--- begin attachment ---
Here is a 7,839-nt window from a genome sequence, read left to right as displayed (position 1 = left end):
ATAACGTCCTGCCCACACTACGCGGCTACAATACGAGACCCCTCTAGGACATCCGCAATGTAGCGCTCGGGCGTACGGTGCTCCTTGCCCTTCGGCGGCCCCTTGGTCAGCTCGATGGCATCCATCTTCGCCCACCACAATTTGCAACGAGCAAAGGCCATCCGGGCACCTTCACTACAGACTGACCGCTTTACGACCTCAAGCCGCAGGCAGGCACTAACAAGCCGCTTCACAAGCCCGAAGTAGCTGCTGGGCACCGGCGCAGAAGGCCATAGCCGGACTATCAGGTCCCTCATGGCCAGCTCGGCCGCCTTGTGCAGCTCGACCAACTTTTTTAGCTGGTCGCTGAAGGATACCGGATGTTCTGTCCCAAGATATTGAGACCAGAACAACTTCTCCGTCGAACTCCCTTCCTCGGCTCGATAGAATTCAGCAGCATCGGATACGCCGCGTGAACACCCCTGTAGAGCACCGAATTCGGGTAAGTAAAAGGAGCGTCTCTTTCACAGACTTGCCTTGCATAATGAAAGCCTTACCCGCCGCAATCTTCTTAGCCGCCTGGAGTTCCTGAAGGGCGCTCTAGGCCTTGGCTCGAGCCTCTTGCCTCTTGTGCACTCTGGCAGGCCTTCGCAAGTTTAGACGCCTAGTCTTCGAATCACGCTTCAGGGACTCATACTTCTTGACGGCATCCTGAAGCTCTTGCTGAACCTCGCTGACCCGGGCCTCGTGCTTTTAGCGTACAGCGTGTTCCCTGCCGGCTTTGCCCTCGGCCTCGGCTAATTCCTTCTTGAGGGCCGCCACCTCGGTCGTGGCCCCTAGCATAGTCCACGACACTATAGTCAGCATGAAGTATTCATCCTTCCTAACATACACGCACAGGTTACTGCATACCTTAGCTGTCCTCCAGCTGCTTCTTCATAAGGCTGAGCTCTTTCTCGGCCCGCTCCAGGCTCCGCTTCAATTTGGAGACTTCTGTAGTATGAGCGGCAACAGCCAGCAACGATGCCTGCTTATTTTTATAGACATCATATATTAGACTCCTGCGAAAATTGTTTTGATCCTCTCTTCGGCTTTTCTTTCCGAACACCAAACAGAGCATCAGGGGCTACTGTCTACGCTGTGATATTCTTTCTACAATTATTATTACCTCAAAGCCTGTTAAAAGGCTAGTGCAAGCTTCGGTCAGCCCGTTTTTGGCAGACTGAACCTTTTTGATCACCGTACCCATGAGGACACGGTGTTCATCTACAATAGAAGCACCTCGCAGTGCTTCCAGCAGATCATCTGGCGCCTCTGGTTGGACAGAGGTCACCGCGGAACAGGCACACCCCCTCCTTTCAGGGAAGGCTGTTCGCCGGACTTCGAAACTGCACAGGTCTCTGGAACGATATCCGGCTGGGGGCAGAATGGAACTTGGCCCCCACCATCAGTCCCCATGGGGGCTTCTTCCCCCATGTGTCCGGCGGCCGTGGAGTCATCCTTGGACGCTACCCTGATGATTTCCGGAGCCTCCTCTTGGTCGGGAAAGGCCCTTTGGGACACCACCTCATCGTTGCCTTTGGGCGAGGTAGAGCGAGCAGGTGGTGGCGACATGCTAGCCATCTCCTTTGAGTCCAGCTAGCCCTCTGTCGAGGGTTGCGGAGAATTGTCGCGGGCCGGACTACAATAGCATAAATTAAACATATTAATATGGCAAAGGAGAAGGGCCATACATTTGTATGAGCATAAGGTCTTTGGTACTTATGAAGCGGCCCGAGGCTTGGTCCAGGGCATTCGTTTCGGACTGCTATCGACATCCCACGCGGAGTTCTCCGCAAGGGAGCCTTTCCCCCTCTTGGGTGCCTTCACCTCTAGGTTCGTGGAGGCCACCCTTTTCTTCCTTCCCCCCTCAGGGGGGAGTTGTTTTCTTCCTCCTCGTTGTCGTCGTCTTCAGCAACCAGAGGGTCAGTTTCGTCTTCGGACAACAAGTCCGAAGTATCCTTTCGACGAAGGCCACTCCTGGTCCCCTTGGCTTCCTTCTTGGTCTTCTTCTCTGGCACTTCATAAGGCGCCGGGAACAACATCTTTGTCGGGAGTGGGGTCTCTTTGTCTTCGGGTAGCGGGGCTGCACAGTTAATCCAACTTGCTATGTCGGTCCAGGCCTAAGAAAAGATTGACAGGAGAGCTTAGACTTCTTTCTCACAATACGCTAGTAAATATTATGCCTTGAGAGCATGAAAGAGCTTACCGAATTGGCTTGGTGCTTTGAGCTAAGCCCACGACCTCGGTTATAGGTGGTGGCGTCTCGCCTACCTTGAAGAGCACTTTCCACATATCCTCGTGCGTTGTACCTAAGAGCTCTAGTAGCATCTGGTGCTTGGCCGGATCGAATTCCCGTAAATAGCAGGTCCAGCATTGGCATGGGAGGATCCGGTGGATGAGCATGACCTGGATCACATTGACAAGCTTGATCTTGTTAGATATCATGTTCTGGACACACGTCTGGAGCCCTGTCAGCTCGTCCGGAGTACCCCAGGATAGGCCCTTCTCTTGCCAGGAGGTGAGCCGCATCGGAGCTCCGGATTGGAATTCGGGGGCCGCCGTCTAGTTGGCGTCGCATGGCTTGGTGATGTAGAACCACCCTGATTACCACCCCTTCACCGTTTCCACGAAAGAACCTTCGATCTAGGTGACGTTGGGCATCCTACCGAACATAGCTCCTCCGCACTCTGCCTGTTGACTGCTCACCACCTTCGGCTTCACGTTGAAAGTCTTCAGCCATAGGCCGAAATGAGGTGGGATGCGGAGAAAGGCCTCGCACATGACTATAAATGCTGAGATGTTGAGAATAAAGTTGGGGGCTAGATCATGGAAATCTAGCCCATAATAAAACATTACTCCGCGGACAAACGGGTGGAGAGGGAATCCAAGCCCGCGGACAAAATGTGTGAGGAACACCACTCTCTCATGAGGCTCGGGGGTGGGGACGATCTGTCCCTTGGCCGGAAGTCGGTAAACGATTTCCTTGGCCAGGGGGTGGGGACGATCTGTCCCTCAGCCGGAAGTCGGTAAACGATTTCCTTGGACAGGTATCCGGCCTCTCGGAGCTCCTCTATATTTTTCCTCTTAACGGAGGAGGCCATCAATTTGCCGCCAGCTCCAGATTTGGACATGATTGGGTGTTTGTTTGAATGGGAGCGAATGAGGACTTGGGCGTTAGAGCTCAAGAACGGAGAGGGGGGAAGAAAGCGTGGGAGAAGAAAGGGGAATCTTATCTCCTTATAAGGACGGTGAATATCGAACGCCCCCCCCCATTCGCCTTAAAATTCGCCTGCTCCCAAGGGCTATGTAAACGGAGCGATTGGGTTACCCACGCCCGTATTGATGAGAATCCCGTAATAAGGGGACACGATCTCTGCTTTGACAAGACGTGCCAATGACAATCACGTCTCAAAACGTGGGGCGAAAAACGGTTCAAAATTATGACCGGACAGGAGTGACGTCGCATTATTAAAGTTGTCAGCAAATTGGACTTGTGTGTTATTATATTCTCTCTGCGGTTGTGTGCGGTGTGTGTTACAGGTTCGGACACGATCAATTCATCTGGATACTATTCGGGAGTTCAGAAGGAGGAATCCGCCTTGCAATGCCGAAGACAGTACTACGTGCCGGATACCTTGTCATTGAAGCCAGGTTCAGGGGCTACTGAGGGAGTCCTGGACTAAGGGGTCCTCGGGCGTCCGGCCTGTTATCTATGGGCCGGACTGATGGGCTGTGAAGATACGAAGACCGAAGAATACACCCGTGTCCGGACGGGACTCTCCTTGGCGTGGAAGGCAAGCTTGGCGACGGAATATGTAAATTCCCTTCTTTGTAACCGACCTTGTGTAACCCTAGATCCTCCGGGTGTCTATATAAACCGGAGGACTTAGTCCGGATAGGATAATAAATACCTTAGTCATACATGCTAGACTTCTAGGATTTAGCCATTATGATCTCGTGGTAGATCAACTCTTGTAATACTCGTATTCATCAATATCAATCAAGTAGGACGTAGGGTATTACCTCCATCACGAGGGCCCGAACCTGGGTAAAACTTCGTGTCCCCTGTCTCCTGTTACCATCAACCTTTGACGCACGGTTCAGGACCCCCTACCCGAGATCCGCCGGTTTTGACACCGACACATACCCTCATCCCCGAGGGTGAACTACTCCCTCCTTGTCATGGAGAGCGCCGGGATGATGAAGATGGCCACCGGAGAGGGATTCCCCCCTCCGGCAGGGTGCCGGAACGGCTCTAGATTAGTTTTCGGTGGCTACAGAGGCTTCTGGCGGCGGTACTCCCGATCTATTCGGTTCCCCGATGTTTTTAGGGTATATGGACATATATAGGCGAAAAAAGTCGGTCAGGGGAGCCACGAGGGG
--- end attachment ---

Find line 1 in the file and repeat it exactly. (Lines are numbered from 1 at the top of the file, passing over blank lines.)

Here is a 7,839-nt window from a genome sequence, read left to right as displayed (position 1 = left end):